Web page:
Paul Krugman writes that we need to stop conflating owing a home with citizenship.
"[H]ere's a question rarely asked, at least in Washington: Why should ever-increasing homeownership be a policy goal? How many people should own homes, anyway?
Listening to politicians, you'd think that every family should own its home - in fact, that you're not a real American unless you're a homeowner. 'If you own something,' Mr. Bush once declared, 'you have a vital stake in the future of our country.' Presumably, then, citizens who live in rented housing, and therefore lack that 'vital stake,' can't be properly patriotic. Bring back property qualifications for voting!
And the belief that you're nothing if you don't own a home is reflected in U.S. policy. Because the I.R.S. lets you deduct mortgage interest from your taxable income but doesn't let you deduct rent, the federal tax system provides an enormous subsidy to owner-occupied housing. On top of that, government-sponsored enterprises - Fannie Mae, Freddie Mac and the Federal Home Loan Banks - provide cheap financing for home buyers; investors who want to provide rental housing are on their own.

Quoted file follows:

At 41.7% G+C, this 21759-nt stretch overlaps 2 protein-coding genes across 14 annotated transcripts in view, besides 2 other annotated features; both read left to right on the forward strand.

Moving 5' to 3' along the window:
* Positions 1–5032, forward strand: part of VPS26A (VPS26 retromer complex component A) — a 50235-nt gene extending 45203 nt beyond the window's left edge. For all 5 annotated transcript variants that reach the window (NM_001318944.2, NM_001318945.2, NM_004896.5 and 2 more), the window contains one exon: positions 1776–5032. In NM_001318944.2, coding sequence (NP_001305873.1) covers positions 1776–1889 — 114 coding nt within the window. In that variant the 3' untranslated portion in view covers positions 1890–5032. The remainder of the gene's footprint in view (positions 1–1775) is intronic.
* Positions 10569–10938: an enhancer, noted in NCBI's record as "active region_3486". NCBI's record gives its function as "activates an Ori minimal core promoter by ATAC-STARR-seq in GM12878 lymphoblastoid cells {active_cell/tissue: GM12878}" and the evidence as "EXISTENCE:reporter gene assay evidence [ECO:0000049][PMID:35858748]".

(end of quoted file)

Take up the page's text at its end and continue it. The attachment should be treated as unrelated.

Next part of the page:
In effect, U.S. policy is based on the premise that everyone should be a homeowner. But here's the thing: There are some real disadvantages to homeownership. [L]et's try to open our minds to the possibility that those who choose to rent rather than buy can still share in the American dream - and still have a stake in the nation's future."